The federal government has delivered what it calls a game-changing Budget containing significant support for business including a greenlight for the immediate write-off of any eligible asset in the year the equipment is installed and a loss carry-back tax initiative.
The immediate write-off applies to operations with a turnover of up to $5 billion and is aimed squarely at encouraging plant and equipment investment before the measure expires on June 30, 2022. In all, this measure is expected to cost $26.7 billion by the time it comes to an end.
The incentive will apply to around $200 billion worth of investment, including 80 per cent of investment in depreciable assets by non-mining businesses.
The cost of improvements to existing eligible depreciable assets made during this period can also be fully deducted.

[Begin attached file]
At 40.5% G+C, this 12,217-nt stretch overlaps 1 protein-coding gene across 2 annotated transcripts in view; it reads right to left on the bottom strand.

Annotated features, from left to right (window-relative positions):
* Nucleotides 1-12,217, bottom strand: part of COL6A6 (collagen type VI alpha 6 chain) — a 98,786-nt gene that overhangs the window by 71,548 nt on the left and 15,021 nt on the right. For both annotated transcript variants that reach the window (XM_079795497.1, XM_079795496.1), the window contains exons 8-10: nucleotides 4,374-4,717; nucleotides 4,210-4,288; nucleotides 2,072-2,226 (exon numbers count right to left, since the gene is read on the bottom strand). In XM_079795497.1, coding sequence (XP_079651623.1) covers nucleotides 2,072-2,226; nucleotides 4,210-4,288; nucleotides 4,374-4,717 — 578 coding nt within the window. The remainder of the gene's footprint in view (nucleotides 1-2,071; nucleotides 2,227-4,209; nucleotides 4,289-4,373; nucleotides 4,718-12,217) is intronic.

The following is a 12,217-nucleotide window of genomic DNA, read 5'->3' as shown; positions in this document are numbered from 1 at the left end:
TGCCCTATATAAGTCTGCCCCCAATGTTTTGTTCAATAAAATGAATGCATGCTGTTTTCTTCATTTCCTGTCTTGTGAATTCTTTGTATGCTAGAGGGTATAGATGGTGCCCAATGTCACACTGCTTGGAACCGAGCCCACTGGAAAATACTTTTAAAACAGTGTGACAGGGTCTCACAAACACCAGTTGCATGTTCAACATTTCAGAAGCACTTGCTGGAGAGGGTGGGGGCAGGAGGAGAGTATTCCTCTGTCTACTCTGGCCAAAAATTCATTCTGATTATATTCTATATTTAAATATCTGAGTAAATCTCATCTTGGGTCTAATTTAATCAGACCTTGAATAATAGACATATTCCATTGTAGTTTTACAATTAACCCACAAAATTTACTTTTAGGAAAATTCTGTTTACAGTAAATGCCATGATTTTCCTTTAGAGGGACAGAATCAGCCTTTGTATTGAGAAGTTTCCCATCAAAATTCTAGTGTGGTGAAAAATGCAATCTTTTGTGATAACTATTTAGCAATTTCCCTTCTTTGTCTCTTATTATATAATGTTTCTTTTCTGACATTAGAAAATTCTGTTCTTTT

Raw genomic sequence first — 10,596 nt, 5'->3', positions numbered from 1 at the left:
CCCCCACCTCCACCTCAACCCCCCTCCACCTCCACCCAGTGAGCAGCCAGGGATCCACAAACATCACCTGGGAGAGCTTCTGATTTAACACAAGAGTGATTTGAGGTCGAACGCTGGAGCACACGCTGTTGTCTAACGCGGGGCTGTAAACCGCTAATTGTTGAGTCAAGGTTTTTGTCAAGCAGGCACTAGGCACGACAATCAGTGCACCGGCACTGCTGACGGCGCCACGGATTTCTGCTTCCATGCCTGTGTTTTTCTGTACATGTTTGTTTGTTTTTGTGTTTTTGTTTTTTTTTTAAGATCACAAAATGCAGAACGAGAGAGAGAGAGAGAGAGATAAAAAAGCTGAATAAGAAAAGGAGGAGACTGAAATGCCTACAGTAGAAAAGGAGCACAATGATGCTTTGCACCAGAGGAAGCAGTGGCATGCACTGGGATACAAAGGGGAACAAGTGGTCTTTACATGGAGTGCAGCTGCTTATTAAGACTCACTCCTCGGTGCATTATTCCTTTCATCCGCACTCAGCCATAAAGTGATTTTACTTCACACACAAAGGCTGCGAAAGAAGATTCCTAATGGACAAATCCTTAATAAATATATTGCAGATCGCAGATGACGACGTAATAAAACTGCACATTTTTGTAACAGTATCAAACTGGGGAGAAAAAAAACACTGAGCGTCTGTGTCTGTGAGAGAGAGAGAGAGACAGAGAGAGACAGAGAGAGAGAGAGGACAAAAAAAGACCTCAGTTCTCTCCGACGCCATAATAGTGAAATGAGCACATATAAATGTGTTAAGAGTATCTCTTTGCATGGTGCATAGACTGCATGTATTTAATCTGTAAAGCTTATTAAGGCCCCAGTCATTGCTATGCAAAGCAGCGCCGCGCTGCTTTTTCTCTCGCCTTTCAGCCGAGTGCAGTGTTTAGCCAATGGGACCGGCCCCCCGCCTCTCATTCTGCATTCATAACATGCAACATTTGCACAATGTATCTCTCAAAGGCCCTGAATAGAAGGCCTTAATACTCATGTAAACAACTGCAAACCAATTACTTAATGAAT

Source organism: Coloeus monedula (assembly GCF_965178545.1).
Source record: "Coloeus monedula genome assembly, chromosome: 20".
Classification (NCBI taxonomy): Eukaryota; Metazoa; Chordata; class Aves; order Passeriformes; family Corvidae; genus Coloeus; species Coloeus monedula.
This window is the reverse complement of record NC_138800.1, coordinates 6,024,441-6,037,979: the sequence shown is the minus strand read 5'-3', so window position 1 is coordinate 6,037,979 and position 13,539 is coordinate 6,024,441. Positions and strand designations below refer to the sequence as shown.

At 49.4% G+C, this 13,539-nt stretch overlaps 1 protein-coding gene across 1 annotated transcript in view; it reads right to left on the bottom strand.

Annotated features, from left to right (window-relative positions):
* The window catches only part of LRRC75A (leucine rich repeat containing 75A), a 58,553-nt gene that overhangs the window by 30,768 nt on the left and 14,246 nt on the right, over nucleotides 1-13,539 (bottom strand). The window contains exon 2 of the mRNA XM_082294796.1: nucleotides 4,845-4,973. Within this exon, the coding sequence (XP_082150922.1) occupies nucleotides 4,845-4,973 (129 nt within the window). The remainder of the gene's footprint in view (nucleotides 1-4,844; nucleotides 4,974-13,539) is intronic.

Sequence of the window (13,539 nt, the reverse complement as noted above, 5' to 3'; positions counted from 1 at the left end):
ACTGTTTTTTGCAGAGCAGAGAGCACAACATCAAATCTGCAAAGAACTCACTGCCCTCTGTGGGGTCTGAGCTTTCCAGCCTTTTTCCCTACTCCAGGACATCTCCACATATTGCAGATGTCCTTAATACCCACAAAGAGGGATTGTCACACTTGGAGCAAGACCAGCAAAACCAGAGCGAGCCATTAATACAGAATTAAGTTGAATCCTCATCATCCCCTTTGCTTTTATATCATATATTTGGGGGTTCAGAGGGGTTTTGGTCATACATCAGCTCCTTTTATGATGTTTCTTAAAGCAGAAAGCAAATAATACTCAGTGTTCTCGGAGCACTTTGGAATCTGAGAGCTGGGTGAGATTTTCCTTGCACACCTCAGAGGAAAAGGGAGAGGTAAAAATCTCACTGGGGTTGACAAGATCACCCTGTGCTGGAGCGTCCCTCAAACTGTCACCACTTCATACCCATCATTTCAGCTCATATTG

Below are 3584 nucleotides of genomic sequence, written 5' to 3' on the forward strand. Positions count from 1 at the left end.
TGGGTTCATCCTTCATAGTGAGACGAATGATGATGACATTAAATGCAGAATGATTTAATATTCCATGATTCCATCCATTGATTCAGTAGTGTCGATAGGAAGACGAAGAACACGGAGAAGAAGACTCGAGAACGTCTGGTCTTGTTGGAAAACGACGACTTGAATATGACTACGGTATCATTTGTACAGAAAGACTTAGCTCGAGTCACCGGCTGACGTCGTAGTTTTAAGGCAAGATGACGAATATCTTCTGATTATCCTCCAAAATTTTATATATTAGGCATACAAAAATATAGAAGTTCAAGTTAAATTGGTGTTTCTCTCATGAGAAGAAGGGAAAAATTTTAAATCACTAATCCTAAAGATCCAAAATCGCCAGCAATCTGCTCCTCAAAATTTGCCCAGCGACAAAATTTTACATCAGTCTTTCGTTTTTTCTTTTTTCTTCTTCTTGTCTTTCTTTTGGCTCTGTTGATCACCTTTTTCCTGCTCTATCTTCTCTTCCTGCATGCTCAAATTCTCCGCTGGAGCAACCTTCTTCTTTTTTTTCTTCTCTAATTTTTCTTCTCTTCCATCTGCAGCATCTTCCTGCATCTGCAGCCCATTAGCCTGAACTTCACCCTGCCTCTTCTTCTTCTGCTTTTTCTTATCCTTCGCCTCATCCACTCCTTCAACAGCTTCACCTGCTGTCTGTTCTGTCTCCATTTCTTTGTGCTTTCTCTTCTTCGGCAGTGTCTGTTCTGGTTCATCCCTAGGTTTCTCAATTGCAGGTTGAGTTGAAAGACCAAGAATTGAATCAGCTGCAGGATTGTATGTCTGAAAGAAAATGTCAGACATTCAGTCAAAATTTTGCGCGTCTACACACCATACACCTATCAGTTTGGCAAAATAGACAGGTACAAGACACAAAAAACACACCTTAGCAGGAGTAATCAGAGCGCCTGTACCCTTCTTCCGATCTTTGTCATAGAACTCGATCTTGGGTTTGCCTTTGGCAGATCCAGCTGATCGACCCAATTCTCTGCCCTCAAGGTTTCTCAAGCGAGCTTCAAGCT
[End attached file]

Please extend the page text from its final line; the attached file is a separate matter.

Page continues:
Other Budget goodies designed to rejuvenate the economy include backdating and bringing forward tax cuts for employees by two years.
Wage subsides targeted at 16 to 35-year-olds who are on JobSeeker benefits when they are employed have also been announced and are expected to put 450,000 people back into work.
So far business groups have come out in support of the Budget with The Australian Small Business and Family Enterprise Ombudsman Kate Carnell describing it as a “blockbuster” Budget and Ai Group CEO Innes Willox said it is a “Budget that is right for our times”.
The Real Media Collective has welcomed the Budget as being business-focused and of benefit to members and the industry, but is now reviewing the details around an asset cost threshold.
“The budget is one that provides solid support to businesses into the recovery phase and a complementary follow-on from the already implemented economic stimulus this year from federal government,” TRMC CEO Kellie Northwood told Sprinter.
“The dual benefits are well-regarded – for those businesses who have are in a position to invest this could see a strong opportunity for the equipment and other supply manufacturers across the country as well as businesses able to upgrade and invest in their capabilities through the access to 100 per cent write-off options.